Toraja: Where the Dead are Part of the Living Life - IV B

Fri, 10/02/2015 - 00:56

On our last day, we checked out and moved southward from Rantepao toward Makassar.

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First stop was the best organic pure Torajan coffee.

Londa

Then we headed to a cave burial site in Londa, 7 km south of Rantepao. From all the burial sites, I love this one the most. Admission fee is only Rp 20,000 for foreigners. It is very cheap and worth your money. Bear in mind that their funeral rituals cost much, much more than that.

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From afar... Can you believe this beautiful cliff is actually a cemetery?
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After a long flight of stone steps, we arrived here.
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Coffins were put inside crevices of the cliff wall. The higher the status of the deceased, the higher will the coffin be. They believed it means the nearer it is to Puya.
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Or hanged...
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There is this balcony-like crack in the cliff near the entrance of the cave where effigies (Tau-tau) stand looking out to their descendants.

There are two caves here where Torajan buried their deceased. Since the inside of the cave is dark, we can rent a petromax lamp for Rp.30,000.

The depth of the cave is about one kilometer but it is too dangerous to try to go further than several meters because it is much like a corn maze inside and  sometimes the ceiling is very low one can not stand tall. The place is full of stalactites and stalagmites. It is amazing, really, if you are not afraid of ghosts. Our guide told us on our way to Lemo that he could feel there was something that followed us inside the cave. That is, if you believe in other living thing beside us, human.

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The local people named these two skulls “Romeo and Juliet”. They believe they were cousins committed suicide because they were not allowed to marry each other.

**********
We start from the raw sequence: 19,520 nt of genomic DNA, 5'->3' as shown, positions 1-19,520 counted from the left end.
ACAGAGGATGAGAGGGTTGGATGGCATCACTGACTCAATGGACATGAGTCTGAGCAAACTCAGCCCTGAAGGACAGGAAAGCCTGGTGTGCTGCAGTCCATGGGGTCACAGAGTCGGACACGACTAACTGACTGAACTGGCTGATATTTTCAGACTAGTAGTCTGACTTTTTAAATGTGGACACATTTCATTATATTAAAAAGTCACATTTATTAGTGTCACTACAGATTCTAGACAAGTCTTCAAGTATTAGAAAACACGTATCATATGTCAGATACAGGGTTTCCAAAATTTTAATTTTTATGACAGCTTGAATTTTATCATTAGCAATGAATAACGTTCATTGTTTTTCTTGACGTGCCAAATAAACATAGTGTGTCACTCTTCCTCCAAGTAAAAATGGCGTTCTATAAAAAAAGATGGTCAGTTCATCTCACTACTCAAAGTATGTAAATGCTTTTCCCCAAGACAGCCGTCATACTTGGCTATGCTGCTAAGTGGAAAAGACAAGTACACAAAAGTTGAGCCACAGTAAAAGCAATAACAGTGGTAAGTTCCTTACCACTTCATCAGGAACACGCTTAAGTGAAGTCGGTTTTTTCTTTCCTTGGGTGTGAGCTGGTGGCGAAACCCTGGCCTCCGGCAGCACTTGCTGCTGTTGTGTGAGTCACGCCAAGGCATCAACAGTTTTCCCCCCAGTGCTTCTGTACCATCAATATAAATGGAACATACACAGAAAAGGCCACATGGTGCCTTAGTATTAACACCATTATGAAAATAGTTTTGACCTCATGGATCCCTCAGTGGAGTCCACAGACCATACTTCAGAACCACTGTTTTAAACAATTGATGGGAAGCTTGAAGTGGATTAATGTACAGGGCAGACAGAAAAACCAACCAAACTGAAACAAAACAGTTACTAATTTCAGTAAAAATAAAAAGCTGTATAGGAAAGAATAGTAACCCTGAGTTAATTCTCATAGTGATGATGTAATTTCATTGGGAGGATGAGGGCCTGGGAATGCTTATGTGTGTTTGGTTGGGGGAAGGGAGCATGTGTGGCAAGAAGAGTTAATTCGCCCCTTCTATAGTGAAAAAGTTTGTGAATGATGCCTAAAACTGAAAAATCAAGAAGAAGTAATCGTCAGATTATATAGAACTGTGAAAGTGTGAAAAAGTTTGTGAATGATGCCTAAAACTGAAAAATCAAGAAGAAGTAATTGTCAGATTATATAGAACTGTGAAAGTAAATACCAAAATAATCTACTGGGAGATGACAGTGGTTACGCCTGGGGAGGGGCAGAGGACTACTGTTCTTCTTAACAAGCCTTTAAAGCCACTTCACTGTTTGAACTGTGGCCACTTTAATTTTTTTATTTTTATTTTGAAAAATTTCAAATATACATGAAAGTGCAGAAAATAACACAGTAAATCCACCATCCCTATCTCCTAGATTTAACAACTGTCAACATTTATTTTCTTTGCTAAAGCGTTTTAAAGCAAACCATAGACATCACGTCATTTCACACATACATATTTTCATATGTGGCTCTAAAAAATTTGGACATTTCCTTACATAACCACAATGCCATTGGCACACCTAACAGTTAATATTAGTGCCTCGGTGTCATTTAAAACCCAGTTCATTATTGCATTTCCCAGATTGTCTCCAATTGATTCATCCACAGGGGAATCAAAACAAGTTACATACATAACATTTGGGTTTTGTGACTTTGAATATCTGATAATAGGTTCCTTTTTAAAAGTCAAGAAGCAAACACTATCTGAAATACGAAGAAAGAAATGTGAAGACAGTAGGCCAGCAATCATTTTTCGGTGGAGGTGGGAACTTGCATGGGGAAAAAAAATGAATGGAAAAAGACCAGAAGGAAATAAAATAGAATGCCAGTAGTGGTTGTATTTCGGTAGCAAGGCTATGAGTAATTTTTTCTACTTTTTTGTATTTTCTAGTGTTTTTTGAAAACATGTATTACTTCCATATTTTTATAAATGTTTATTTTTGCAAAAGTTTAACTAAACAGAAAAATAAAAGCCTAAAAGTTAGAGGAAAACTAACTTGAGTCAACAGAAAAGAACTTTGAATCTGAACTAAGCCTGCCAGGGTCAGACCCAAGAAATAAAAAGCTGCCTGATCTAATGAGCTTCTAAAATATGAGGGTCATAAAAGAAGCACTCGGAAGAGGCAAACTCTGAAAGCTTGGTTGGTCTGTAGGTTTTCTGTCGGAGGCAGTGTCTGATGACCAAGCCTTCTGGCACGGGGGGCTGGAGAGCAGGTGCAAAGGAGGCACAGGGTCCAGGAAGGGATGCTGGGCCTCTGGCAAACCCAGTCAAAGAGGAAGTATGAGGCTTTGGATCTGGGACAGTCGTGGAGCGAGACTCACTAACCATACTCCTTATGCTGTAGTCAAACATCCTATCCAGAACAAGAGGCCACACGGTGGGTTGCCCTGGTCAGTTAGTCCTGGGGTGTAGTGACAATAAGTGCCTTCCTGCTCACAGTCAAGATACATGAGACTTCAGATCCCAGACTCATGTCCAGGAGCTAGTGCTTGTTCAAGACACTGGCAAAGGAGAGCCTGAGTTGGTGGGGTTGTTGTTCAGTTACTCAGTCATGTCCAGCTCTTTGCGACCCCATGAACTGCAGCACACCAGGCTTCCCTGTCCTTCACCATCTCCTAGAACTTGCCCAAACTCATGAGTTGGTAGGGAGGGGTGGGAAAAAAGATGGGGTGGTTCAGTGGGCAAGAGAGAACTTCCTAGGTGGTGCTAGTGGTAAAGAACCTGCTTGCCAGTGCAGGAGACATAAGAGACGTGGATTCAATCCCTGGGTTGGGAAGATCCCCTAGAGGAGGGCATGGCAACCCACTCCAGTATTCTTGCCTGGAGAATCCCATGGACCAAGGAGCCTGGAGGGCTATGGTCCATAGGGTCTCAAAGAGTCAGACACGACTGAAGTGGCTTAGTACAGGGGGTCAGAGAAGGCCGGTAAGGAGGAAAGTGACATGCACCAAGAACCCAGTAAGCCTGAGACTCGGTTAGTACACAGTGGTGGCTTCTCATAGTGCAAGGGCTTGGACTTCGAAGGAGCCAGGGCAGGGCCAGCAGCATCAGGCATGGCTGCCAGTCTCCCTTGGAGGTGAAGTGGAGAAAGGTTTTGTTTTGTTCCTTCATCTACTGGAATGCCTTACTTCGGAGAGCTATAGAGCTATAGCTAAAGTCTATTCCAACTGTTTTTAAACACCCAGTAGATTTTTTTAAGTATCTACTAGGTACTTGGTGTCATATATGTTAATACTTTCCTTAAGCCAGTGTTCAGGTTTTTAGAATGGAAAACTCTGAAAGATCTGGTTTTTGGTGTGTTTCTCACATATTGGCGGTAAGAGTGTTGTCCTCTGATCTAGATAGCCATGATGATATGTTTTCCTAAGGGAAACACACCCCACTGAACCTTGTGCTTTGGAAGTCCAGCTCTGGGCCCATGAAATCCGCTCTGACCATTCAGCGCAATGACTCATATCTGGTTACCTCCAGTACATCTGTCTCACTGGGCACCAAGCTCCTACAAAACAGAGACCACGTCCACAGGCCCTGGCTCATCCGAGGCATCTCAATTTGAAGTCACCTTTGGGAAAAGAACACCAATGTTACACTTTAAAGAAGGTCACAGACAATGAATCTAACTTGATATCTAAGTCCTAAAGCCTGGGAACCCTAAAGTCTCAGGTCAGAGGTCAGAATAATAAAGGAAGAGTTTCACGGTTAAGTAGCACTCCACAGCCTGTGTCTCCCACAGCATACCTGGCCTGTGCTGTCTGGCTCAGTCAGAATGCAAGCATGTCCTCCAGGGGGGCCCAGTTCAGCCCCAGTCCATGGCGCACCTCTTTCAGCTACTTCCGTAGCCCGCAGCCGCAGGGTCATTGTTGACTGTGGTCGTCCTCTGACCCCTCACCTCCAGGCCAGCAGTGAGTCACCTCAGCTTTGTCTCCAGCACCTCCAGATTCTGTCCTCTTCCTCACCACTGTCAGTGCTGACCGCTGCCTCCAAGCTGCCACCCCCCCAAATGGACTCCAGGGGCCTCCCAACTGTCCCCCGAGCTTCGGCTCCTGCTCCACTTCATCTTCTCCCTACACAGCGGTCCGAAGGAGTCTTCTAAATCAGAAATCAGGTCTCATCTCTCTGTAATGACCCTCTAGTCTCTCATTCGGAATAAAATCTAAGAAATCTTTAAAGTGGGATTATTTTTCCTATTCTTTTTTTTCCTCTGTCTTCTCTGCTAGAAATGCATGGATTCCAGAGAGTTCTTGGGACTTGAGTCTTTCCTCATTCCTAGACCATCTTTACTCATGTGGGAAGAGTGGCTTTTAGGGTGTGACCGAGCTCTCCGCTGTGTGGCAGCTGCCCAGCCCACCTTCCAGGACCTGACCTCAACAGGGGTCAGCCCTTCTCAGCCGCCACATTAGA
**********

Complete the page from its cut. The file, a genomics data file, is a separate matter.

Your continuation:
Lemo

From Londa we continued our journey to see another unique cemetery in Lemo village (11 km south of Rantepao), a cliff burial site for the nobles. It is believed that this place existed since around 16th century. It is called Lemo, means lemon, because the hill’s shape resembles a lemon. It is said there are about 75 holes carved manually in the cliff. Each hole is used as a cemetery for one family. A hole measures about 3 X 5 m.

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Some have doors that may not be opened unless to put a new corpse in. It needs another ceremony with sacrificed buffalo to fix a broken door.

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Kambira

Our next destination is baby burial site Kambira in Lembang Buntu, Sangalla. This oldest burial tree in Toraja is about 600 years old with around 250 babies buried inside. The Torajans believe, the soul of the deceased ride on the buffalo sacrificed at funeral rituals to puya (life after death), but babies are too young to ride on a buffalo, so the ones who died before six months old or before teething will be buried inside a hole dug into live Tarra trees and then closed with a lid made of palm fibre. A Tarra tree has lots of white sap they believe will act as the mother’s milk substitute. They believe putting a dead baby inside in a fetal position is like putting the baby back into the mother’s womb; that way, the next baby conceived will be protected.

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The baby tree grave (Pasilliran)
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The higher the baby’s status, the higher up in the tree it was buried and more spikes were used to seal the lid.

Parents’ presence was not allowed during burial, if they insisted, they must not cry or talk during the funeral ceremony. They also had to face back so they could not see when the baby was put inside the hole. The living tree would keep on growing and be one with the baby inside. After about sixteen year, another ceremony would be held to let the baby go to puya.

The Torajans believe they can ask for blessings here at the burial tree (They call it Liang or Pasilliran). It is said that once a couple from Netherlands who had been married for eight years but hadn't gotten pregnant yet, prayed here and they then had twins. They came back years later to put two dolls beside the tree to express their gratitude.

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Suaya

It was almost five when we arrived at Suaya (23 km south of Rantepao), where the Sangalla Kings were buried. There are steps up to the top that were already there since the time the kings were still alive, believed to be used by the kings to meditate privately.

The place looked similar to that cliff burial site at Lemo but this lamba-lamba caught my eyes. The red long cloth used in ma'palao ritual will be left there until it is no more.

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Moslem Kings were buried on the ground.
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Look closely at the position of these Tau-tau’s hands at the cliff burial side in Lemo. Right hand facing up means asking the help of the living descendants to reach puya by way of funeral ceremonies and regular offerings. Left hand in a blessing position means giving blessing to the living.
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Metal doors to keep Tau-tau from thieves at Ke'te Kesu'.
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We can see this sign at almost every burial sites. It's a warning sign for antique hunters.

Such irony, Tau-tau are supposed to protect the living descendants but now have to be protected from them.

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